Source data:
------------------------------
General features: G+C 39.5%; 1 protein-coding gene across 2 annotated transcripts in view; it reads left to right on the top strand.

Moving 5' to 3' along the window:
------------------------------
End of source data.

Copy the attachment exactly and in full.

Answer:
General features: G+C 39.5%; 1 protein-coding gene across 2 annotated transcripts in view; it reads left to right on the top strand.

Moving 5' to 3' along the window: